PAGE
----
Testimony Regarding Safety and Quality of Care in Residential Facilities and Programs for People With Developmental Disabilities
Testimony of the New York Civil Liberties Union before Assembly Standing Committee On Mental Health, Mental Retardation And Developmental Disabilities Assembly Standing Committee On Codes Assembly Standing Committee On Oversight, Analysis, And Investigation regarding Safety and Quality of Care in Residential Facilities and Programs Licensed by the Office for People With Developmental Disabilities. My name is Beth Haroules and I am a Senior Staff Attorney at the New York Civil Liberties Union (“NYCLU”). The NYCLU, the state affiliate of the American Civil Liberties Union, has approximately 48,000 members. The NYCLU is devoted to the protection and enhancement of those fundamental rights and constitutional values embodied in the Bill of Rights of the U.S. Constitution and the Constitution of the State of New York. I would like to thank the Committees on Mental Health, Mental Retardation and Developmental Disabilities, Codes and Oversight, Analysis and Investigation for inviting the NYCLU here today to provide testimony. We note that this joint committee hearing is scheduled as an oversight hearing to address the “safety and quality of care in residential facilities and programs licensed by the Office for People with Developmental Disabilities.” We understand that your committees are responding to the March 13, 2011 New York Times article by Danny Hakim titled "At State-Run Homes, Abuse and Impunity," detailing a variety of significant failings at OPWDD-certified settings.1 As you know, in 1972, the NYCLU, with others, filed a historic civil rights lawsuit to challenge the inhumane institutional conditions suffered by the residents of the infamous Willowbrook State School.2 These rights include protection from harm, a safe, clean and appropriate physical environment, high quality community residential and treatment services in the least restrictive setting and high quality case management and advocacy services. More than 35 years later, the NYCLU and other advocates still actively monitor New York State to ensure that it is complying with its obligations on behalf of the members of the Willowbrook Class. Approximately 3100 of the original 6000+ Willowbrook class members are still alive – the ages of the class member range from early 30’s to late 90’s. The class members reside, in a variety of residential settings, from institutional to independent living situations, and in all parts of New York State; almost two-thirds of the class are located in the downstate region. I have served as lead counsel at the NYCLU on the Willowbrook case since 1994. The observations and recommendations I will make today are culled from my long-term advocacy for systemic reform of several of the components of the OPWDD service delivery system including in particular incident review, quality management and various workforce related issues. The Willowbrook litigation was the catalyst for the development of New York State’s community-based service system; the entitlements afforded the Willowbrook class under all the orders entered in the litigation over the years past have always been intended to, and indeed have for a long time, set the standard for protection and services for all people with developmental disabilities who live in New York State. But over the past several years, we have seen that the protections and services guaranteed (although certainly not always provided) to the Willowbrook class have not been carrying over to the rest of the service system – nor have the lessons learned by OPWDD from the implementation of the Willowbrook Permanent Injunction over the past 14 years been used to inform the improvement of the system as a whole. Rather, where Willowbrook entitlements were seen as conflicting with trends to reduce services or oversight, we have seen over the past several years that Willowbrook class members are simply “carved out” of systemic changes. The Willowbrook class members are entitled, by virtue of the deprivations they suffered during the time they were institutionalized at Willowbrook, to life-long high quality services and protection from harm. We know, however, that they cannot obtain these entitlements in a system whose quality management and service delivery system are being decimated for everyone else. Accordingly, we would urge the Legislature to insist, at the very least, that OPWDD revert to its prior practice of having systemwide changes informed by the perspective of those who participated in transforming the system in response to the need to ensure that what happened at Willowbrook never happens again.3 In connection with the processes set forth in the 1993 Willowbrook Permanent Injunction, we have long urged that OMRDD/OPWDD undertake systemic reforms in the area of protection from harm/incident reporting, investigation and follow up as well as in various other areas including, for example, service coordination/case management, medical/clinical assessments, environmental/physical plant, programming and community inclusion. While there are a variety of materials that we could share with you, we are providing to you the following materials most relevant to the events at hand relating to the incident review and investigatory process, including employee accountability measures:4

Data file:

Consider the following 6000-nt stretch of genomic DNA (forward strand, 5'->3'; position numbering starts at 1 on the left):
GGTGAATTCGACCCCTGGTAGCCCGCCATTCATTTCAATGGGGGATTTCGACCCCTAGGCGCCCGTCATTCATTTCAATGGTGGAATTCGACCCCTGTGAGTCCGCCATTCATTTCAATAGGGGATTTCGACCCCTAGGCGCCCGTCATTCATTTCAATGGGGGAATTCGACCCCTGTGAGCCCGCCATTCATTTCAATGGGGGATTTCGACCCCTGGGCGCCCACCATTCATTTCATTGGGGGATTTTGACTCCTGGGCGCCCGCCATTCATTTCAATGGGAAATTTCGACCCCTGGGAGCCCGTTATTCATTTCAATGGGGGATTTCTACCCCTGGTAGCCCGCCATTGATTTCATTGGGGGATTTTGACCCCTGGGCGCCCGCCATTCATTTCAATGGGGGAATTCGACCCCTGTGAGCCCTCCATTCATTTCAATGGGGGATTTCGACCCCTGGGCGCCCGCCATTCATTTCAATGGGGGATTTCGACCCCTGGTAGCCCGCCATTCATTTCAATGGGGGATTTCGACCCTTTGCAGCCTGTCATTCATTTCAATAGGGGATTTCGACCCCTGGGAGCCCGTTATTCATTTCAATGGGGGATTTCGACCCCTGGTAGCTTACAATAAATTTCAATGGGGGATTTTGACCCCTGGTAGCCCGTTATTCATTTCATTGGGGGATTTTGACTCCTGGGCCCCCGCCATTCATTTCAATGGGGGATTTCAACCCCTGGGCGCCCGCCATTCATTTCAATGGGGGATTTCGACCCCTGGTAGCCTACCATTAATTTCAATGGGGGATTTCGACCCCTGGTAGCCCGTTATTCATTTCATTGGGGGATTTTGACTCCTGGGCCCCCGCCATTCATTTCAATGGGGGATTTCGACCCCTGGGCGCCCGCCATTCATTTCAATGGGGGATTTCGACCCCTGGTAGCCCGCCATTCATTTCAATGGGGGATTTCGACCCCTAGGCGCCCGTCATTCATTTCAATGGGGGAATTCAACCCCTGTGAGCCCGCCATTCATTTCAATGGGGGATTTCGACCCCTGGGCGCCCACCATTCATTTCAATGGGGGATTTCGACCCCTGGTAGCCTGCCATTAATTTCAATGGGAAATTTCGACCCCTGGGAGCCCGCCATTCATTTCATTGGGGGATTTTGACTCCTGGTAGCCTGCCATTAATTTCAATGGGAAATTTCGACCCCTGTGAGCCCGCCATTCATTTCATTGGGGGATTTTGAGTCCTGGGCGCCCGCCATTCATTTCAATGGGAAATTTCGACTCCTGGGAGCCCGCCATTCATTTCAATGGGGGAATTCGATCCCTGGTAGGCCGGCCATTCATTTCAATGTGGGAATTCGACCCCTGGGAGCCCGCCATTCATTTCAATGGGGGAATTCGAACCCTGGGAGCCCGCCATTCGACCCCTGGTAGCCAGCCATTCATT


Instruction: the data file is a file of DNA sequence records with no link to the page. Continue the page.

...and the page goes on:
- January 26, 1996 comments from Willowbrook plaintiffs' counsel to Commissioner Maul concerning master plans of systemic correction.
- December 7, 1995 Willowbrook Task Force parties’ comments on “OMRDD’s Incident Review Master Plan.”
- November 9, 2010 letter from Willowbrook plaintiffs’ counsel to Governor Patterson outlining incident reports and complaints statewide that reflect systemic deficiencies in the quality of services, including but not limited to appropriate staff and staffing levels; case management; community, residential and treatment services; and community inclusion.